As a business operating in the financial services industry, our business and operations may be adversely affected in numerous and complex ways by weak economic conditions.
Our business and operations, which primarily consist of lending money to clients in the form of loans, borrowing money from clients in the form of deposits and investing in securities, are sensitive to general business and economic conditions in the United States. The affect of COVID-19 has already impacted our results and it is entirely uncertain how the crisis will be resolved. If the U.S. economy further weakens, our growth and the profitability from our lending, deposit and investment operations could be constrained. Uncertainty about the federal fiscal policymaking process, the medium- and long-term fiscal outlook of the federal government and future tax rates is a concern for businesses, consumers and investors in the United States. The COVID-19 pandemic has further complicated the economic picture and drove unemployment to multi decade highs while raising the fear of inflation.
Weak economic conditions are characterized by numerous factors, including deflation, fluctuations in debt and equity capital markets, a lack of liquidity and depressed prices in the secondary market for mortgage loans, increased delinquencies on mortgage, consumer and commercial loans, residential and commercial real estate price declines and lower home sales and commercial activity. The current economic environment is characterized by interest rates at near historically low levels, which may impact our ability to attract deposits and to generate attractive earnings through our loan and investment portfolios.
All of these factors can individually or in the aggregate be detrimental to our business, and the interplay between these factors can be complex and unpredictable. Adverse economic conditions could have a material adverse effect on our business, financial condition and results of operations.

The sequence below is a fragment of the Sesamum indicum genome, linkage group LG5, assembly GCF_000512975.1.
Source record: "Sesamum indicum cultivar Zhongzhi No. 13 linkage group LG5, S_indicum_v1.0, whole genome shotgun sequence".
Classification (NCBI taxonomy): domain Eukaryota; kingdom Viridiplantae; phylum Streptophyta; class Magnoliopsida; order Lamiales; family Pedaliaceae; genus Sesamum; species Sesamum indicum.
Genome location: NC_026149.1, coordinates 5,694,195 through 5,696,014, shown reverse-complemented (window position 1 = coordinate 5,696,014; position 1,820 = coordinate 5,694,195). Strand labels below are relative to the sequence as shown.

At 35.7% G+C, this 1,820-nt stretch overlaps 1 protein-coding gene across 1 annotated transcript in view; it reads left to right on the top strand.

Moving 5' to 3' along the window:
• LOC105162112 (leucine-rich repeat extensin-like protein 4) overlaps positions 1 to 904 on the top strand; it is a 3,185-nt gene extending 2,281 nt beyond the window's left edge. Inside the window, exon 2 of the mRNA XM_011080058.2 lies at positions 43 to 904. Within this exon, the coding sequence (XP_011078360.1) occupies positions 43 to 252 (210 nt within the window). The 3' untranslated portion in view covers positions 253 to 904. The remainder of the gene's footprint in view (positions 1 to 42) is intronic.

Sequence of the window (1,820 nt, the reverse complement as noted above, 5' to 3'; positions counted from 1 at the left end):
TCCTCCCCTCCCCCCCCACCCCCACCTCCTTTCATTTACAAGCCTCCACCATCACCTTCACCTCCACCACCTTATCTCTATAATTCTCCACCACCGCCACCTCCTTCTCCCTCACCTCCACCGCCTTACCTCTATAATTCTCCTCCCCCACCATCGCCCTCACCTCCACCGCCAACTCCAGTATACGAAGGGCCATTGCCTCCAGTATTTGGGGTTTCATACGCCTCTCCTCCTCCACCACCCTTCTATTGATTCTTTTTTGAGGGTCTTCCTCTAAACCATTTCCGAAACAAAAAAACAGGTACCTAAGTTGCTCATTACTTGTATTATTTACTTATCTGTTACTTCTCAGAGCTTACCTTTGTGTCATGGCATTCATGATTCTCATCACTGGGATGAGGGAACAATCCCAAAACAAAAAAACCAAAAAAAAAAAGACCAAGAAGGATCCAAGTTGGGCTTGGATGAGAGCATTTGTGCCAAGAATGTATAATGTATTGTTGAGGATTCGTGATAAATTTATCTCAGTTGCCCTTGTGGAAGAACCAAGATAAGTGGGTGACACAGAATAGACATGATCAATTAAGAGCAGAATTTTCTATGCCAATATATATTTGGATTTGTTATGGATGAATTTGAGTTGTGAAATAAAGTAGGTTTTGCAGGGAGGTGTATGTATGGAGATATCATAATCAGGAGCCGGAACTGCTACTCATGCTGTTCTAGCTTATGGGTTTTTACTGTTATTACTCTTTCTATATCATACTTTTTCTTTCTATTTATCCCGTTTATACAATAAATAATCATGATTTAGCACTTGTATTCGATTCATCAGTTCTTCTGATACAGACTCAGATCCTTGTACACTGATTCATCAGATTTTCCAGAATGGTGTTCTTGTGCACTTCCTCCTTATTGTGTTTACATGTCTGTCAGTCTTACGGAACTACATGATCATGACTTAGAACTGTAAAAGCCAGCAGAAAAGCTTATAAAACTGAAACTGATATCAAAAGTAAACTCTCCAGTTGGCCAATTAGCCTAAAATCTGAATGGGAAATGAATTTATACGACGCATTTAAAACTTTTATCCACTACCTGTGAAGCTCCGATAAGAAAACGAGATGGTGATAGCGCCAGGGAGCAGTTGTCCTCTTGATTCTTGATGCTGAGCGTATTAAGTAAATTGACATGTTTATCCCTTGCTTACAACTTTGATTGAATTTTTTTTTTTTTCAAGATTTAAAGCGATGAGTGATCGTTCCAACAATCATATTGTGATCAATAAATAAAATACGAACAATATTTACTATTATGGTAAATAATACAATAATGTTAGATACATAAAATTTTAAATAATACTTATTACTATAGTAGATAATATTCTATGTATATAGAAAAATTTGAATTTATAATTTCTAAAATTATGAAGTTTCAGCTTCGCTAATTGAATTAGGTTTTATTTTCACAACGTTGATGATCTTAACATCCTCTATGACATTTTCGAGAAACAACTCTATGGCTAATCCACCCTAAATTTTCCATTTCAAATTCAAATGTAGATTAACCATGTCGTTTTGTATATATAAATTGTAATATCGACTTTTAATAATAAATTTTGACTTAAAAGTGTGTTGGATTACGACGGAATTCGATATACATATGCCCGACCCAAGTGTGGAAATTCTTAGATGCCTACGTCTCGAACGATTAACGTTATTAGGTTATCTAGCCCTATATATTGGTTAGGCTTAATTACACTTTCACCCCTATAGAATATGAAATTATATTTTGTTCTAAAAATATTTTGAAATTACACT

Our commercial business and operations are concentrated in the Washington, D.C. and Baltimore metropolitan areas and we are more sensitive than our more geographically diversified competitors to adverse changes in the local economy.
As of December 31, 2020, approximately 71.9% of our loans held for investment (measured by dollar amount) were made to borrowers who live or conduct business in the Washington, D.C. and Baltimore metropolitan areas. Therefore, our success depends upon the general economic conditions in this area, which we cannot predict with certainty. A downturn in the local economy generally could make it more difficult for our borrowers to repay their loans and may lead to loan losses that are not offset by operations in other markets; it may also reduce the ability of our depositors to make or maintain deposits with us.
For these reasons, any regional or local economic downturn that affects the Washington, D.C. and Baltimore metropolitan areas, or existing or prospective borrowers or depositors in the Washington, D.C. and Baltimore metropolitan areas could have a material adverse effect on our business, financial condition and results of operations.